Table 2.1-1 summarizes the approaches to IPS mobility that are analyzed in this paper. The IETF mobile networking approaches are Mobile IPv6 and Network Mobility are identified as N1 and N2 respectively. The routing approaches analyzed are the IETF inter-domain routing protocol BGP (R1), the ISO inter-domain routing protocol IDRP (R2) and the IETF intra-domain routing protocol OSPF (R3). SCTP (T1) is analyzed as a possible transport layer approach, There are two application layer approaches. One is to use IETF Instant Messaging protocols (A1) and the other is to develop an ATN Application Mobility solution (A2).
*The current ATN IDRP approach is described in Appendix A
** An overview of Mobile IP is provided in Appendix B
2.2 Technical Implementation Characteristics of Candidate Approaches for IPS Mobility
2.2.1 Technical Characteristics
TC.1 The approach should provide a means to define data communications that can be carried only over authorized paths for the traffic type and category specified by the user. Note. - Differentiation of traffic types is required because different data traffic may have different access to sub-networks. The ATN has defined traffic type as a means used to distinguish different types of message traffic for the purposes of establishing communication paths to support operational and legal requirements. TC.2 The approach should enable an aircraft to both roam between and to be simultaneously connected to multiple independent mobile air/ground sub-networks. Note. - The need to support multiple concurrent mobile air/ground sub-networks is essentially a requirement to support Global Mobility (also known as Macro Mobility) [RFC 3753]. TC.3 The approach should minimize latency during establishment of initial paths to an aircraft, during handoff, and during transfer of individual data packets. TC.4 The approach should have high availability which includes not having a single point of failure.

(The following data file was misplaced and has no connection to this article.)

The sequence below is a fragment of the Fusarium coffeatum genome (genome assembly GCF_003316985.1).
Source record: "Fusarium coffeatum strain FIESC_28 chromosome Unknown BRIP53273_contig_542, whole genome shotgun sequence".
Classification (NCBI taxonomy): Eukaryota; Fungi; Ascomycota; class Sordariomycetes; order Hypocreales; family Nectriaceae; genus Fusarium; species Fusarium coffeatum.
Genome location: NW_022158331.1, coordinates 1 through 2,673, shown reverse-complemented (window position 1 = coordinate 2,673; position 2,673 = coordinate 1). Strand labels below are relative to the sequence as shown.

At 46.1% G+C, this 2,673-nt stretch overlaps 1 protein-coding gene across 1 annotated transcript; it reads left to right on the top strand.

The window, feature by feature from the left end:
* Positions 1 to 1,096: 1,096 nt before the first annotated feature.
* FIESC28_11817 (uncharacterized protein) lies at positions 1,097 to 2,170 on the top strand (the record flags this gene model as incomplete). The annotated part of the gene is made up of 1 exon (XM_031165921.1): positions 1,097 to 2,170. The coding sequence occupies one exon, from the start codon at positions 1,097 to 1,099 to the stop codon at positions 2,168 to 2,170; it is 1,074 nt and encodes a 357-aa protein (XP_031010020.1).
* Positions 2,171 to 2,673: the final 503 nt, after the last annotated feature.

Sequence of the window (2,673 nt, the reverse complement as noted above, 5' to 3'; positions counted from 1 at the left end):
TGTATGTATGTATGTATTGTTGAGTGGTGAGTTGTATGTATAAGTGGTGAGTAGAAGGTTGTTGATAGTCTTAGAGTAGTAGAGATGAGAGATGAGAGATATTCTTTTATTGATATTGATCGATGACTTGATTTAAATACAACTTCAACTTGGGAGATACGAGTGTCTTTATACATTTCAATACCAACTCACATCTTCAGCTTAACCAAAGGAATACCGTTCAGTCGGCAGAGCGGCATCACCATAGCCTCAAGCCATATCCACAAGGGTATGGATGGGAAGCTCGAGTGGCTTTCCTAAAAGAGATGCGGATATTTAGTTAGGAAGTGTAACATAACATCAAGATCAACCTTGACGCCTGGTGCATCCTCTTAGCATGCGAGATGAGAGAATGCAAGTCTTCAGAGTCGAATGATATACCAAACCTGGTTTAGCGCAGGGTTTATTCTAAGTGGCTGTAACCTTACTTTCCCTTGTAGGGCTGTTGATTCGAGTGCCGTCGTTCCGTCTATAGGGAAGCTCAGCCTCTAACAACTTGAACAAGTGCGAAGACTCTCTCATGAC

TC.5 The approach should not negatively impact end-to-end data integrity, for example, by introducing packet loss during path establishment, handoff or data transfer.
TC.6 The approach should be scaleable to accommodate anticipated levels of aircraft equipage. Note. - It is not required to support mobility of ground users and thus the saleability requirement is less stringent than for general mobility solutions for the public internet.
TC.7 The approach should result in throughput which accommodates anticipated levels of aircraft equipage. TC.8 The approach should be secure.
2.2.2 Implementation Characteristics
IC.1 The approach should permit the addition of air/ground service providers. IC.2 The approach should not rely on a particular air/ground service provider or administration for operation. IC.3 The approach should not be unique to aviation but rather should be based on open industry standards. Note. - This does not mean that the approach has to operate over the public internet. IC.4 The approach should have mature and commercially available implementations. Note. - The motivation for this characteristic is to take advantage of commercial-off-the-shelf products that have passed the experimental stage. IC.5 The approach should allow the industry to implement a closed network. IC.6 The approach should allow authentication to be required for systems to join the closed network